Back to School: Literature and Life

Older generations of writers who had come up through the ranks of journalism (and who had often been to war) used to complain about the academic colonization of literature, particularly of the novel, that ostensibly most democratic of forms. In "American Plastic," for instance, his survey of postmodern fiction, Gore Vidal lamented a context so … Continue reading Back to School: Literature and Life

Nick Sousanis, Unflattening

Unflattening by Nick Sousanis My rating: 2 of 5 stars The pseudo-poet who writes his thesis in poetry is a pitiful writer (and probably a bad poet). From Dante to Eliot and from Eliot to Sanguineti, when avant-garde poets wanted to talk about their poetry, they wrote in clear prose. —Umberto Eco (qtd. here) This … Continue reading Nick Sousanis, Unflattening

Robert Dale Parker, How to Interpret Literature

How to Interpret Literature: Critical Theory for Literary and Cultural Studies by Robert Dale Parker My rating: 4 of 5 stars This is a primer for undergraduates on the major schools of modern literary theory. Its survey is as follows, in order of their appearance in the book, which Parker cleverly arranges according to the … Continue reading Robert Dale Parker, How to Interpret Literature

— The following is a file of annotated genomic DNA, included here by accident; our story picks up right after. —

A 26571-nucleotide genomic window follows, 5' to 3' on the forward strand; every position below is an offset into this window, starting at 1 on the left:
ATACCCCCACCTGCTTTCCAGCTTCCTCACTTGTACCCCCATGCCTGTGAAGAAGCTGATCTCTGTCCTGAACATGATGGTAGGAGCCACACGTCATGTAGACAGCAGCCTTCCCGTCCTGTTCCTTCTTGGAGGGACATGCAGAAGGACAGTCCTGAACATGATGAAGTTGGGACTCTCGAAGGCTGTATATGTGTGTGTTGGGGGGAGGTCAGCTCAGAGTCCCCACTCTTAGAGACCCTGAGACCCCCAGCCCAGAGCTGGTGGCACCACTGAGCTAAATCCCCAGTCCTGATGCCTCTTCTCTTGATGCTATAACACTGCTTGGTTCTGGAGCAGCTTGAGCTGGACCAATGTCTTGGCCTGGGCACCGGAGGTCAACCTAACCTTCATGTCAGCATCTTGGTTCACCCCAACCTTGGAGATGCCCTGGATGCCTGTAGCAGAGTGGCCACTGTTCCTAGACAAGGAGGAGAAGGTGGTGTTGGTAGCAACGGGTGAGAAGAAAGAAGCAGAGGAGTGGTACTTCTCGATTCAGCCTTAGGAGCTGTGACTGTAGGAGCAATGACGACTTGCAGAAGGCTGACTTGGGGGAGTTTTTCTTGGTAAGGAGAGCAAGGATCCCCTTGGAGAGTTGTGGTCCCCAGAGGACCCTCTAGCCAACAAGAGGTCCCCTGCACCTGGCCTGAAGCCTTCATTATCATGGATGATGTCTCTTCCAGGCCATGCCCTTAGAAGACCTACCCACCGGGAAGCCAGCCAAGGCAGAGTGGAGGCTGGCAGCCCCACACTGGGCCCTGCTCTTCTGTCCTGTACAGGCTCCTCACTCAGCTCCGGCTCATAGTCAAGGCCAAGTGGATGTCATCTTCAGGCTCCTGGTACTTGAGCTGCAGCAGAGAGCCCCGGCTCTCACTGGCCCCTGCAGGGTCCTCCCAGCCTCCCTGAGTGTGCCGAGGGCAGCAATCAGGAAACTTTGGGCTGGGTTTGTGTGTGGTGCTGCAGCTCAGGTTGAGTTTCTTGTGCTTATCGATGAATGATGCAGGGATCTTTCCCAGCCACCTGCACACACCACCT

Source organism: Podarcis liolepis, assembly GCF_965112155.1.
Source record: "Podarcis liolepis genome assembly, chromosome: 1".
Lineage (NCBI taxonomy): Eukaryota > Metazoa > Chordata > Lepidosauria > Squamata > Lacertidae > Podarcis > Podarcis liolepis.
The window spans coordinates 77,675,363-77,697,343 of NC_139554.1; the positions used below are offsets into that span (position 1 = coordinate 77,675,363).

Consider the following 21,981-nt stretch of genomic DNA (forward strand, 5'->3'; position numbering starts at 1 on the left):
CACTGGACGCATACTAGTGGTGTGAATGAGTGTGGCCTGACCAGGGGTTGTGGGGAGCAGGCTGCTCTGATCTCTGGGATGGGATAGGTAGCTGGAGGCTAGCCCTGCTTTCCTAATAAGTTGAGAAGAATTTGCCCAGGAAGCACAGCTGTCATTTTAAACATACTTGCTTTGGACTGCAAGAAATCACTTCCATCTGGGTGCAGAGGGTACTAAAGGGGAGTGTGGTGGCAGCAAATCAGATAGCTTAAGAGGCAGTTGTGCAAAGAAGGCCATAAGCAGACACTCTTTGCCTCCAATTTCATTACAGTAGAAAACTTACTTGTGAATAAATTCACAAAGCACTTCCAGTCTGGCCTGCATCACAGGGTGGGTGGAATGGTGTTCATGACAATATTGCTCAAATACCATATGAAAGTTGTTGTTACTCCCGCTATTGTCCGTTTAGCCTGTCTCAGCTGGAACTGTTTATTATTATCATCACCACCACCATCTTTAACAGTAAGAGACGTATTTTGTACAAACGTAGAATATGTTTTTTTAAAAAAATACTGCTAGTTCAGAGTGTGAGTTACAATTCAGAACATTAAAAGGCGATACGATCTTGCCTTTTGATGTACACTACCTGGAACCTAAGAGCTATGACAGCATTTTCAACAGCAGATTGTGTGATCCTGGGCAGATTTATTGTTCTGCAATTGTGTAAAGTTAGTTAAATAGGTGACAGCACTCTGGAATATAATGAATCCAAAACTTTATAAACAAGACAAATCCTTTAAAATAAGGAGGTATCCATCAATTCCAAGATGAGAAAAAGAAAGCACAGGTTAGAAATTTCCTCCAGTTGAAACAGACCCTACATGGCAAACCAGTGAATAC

Wittgensteinian Investigations

David Auerbach on why you should take a Wittgenstein class: Wittgenstein’s philosophy also accounts for the disastrous state of Internet discourse today. The shift to online communication, textual interactions separated from accompanying physical practices, has had a persistent and egregious warping effect on language, and one that most people don’t even understand. It has made … Continue reading Wittgensteinian Investigations

At Barmecide’s Table: Notes on Literary Education Now good democracy every man should be an aristocrat. —Oscar Wilde, Vera; or, The Nihilists One of the things I hope to show with this exhibition is that we tend to think of, say, Borges or Nabokov as geniuses, but really what we’re seeing is people who from an early age had access to knowledge … Continue reading At Barmecide’s Table: Notes on Literary Education Now